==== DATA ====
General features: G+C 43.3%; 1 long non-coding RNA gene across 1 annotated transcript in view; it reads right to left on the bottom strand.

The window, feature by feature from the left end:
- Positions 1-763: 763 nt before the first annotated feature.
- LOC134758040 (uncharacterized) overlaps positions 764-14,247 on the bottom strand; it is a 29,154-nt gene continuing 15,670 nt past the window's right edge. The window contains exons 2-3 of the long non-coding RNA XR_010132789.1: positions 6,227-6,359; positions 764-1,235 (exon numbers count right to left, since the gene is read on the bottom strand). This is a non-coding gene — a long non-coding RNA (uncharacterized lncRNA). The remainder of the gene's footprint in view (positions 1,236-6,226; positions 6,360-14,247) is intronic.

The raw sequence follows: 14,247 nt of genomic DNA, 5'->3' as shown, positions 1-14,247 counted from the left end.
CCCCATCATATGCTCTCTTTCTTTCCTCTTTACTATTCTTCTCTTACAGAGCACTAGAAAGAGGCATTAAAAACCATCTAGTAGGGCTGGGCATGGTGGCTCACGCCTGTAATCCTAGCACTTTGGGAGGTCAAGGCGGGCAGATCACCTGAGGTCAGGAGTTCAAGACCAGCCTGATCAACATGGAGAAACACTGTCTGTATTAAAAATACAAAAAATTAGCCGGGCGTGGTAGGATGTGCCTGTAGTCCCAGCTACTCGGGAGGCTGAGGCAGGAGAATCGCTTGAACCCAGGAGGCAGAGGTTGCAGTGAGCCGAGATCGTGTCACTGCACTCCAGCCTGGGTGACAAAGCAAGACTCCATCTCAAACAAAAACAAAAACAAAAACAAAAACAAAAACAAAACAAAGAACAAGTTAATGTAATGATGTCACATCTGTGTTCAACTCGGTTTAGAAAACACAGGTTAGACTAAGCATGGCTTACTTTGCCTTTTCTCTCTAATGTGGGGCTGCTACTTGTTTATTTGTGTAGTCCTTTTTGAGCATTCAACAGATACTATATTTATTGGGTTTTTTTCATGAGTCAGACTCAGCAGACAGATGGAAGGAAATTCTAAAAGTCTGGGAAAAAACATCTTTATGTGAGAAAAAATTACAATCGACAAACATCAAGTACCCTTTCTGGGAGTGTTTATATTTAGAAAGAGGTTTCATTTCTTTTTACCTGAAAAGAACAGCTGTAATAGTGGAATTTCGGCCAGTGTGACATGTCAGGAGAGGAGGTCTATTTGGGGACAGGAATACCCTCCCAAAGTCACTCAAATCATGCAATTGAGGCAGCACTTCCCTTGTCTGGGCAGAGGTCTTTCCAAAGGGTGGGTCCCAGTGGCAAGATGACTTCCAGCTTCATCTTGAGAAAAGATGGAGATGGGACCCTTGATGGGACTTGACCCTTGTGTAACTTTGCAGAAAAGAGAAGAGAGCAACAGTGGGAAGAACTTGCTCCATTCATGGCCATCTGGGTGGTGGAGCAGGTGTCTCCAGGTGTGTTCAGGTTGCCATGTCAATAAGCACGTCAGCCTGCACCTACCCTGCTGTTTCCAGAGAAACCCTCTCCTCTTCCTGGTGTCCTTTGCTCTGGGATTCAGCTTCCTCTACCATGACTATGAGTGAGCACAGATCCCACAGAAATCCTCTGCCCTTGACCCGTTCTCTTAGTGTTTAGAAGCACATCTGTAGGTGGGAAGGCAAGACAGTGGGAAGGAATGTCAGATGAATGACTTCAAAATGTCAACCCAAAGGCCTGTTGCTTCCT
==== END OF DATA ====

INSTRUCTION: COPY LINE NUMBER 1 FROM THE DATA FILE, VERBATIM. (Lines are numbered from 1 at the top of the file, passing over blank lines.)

General features: G+C 43.3%; 1 long non-coding RNA gene across 1 annotated transcript in view; it reads right to left on the bottom strand.